Publication: Motor Third-Party Liability Insurance
Motor Third Party Liability Insurance (MTPL) ensures that damage to third party health and property caused by an accident for which driver and/or owner of the car were responsible is covered. A policy may be taken out by the owner of a vehicle or by a lawful possessor authorized by the owner on behalf of the owner. Compulsory MTPL Insurance is a financial protection system built to prevent any grievance that third parties could face, due to lack of solvency of first party who caused bodily injury or property damage following any event related to a car accident. Motor insurance is generally measured non-life insurers' strongest class of business in terms of premium volume. In most markets, it is characterized by high competition and cyclical fluctuations in results. Non-life insurers' motor result is thus likely to have a particularly strong impact on the overall result. In most countries, MTPL insurance is compulsory in order to protect the public. World Bank studies in Africa, Central Asia, and Europe have shown that motor insurance premiums represent at least 30 percent of all non-life premium income. This phenomenon may be explained by the rapid rise of motor fleets. MTPL insurance has been introduced in the formerly centrally planned economies only in the past decade, but it is poorly understood. Motorists are inclined to view it as a form of tax that they are at liberty to evade, rather than as a protection against their personal liability a concept that is not familiar to the general public. Motor insurance has the potential to be a powerful tool in the promotion of personal responsibility. If communicated effectively, the link between the consequences of causing an accident and the economics of paying for those consequences will of itself gradually lead to improved driving.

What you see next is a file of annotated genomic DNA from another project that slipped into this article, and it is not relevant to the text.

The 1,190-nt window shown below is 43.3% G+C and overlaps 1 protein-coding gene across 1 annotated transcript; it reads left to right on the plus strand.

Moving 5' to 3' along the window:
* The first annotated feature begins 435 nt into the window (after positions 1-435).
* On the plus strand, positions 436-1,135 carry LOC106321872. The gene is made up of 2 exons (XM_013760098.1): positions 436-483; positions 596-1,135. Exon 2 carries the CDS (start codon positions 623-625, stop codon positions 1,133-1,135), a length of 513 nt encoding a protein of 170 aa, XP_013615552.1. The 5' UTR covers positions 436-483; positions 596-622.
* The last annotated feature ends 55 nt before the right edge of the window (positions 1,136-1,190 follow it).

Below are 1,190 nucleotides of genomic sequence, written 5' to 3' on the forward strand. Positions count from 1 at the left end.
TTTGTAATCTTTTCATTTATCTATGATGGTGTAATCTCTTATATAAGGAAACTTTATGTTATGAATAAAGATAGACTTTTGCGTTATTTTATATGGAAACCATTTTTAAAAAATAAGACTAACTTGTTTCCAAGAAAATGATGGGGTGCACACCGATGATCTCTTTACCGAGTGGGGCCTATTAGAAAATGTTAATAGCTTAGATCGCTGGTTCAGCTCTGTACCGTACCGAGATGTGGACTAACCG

“Gönülal, Serap. 2010. Motor Third-Party Liability Insurance. Primer Series on Insurance;Issue 16. © World Bank, Washington, DC. http://openknowledge.worldbank.org/handle/10986/27732 License: CC BY 3.0 IGO.”